UK teachers have highest status in EU, study suggests

Countries where teachers are more highly respected perform better, according to a new analysis which compared UK with 6 EU countries

Claudia Civinini


UK teachers enjoy the highest status among the seven European Union countries, looked at in a new analysis.

The UK ranks 12th out of 35 countries polled to gauge people's opinions of teachers, according to a new analysis by the Varkey Foundation.

Out of the European Union countries polled two years ago, the UK comes first, ahead of Finland (13th), France (16th), Germany (16th), Italy (24th), Spain (28th), and Greece (24th).

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Based on data gathered by the Global Teacher Status Index 2018, which polled over 35,000 adults aged 16-64 across 35 countries, the new analysis also found a link between teacher status and Pisa 2018 results. 

In general, the study found that countries in Asia, which tend to score well in Pisa, ranked higher in terms of teacher status, and the opposite was true for Latin American countries.

China ranked highest for teacher status – and its four provinces Beijing, Shanghai, Jiangsu and Zhejiang also ranked highly in Pisa 2018. Singapore, another high performer in Pisa, ranked third, and Canada fourth.

The report also offers some explanation on the fluctuation in teacher status across countries.

It found that teachers generally enjoy a higher status in richer countries and in those that reserve a greater percentage of public funds for education.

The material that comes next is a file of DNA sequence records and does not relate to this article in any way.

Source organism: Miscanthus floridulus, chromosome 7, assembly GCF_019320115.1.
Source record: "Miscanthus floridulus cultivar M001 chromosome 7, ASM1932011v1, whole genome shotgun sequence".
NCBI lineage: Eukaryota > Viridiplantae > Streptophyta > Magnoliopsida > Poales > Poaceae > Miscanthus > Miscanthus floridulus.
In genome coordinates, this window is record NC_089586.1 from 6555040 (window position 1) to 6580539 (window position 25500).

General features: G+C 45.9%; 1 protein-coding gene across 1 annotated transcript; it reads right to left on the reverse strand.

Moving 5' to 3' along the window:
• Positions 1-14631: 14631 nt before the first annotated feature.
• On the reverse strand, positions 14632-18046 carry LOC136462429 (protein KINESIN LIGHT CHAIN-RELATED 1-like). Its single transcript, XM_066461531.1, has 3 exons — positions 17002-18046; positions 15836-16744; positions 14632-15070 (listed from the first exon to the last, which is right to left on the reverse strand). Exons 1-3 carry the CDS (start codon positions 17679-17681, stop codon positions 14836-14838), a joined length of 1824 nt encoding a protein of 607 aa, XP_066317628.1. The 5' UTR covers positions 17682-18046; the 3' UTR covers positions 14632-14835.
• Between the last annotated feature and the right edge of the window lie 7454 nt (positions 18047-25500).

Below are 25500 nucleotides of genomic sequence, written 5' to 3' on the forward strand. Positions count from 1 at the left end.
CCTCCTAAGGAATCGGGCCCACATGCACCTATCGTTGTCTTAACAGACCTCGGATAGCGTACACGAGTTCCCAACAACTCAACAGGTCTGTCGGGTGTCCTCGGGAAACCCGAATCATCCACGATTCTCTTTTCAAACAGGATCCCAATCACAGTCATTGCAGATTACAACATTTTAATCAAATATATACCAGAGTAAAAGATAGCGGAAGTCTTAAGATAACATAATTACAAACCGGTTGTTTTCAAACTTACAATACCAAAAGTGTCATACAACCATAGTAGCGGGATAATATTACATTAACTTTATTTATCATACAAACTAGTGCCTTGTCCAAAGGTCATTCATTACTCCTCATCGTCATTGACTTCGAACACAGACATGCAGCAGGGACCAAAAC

Another pattern it found is that teacher status is generally lower in countries where a greater proportion of the teaching workforce is female – although that is not the case in the UK. 

Sunny Varkey, founder of the Varkey Foundation and the Global Teacher Prize, said: “This report proves that respecting teachers isn’t only an important moral duty – it’s essential for a country’s educational outcomes."

The Implicit Teacher Status ranks countries according to people’s opinions of teachers.

The data is collected asking those polled to indicate as quickly as possible whether they think teachers are trusted or untrusted, inspiring or uninspiring, caring or uncaring, intelligent or unintelligent, among other word associations.

This is meant to collect automatic impressions.

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Claudia Civinini

Claudia Civinini

Find me on Twitter @claudiacivinini

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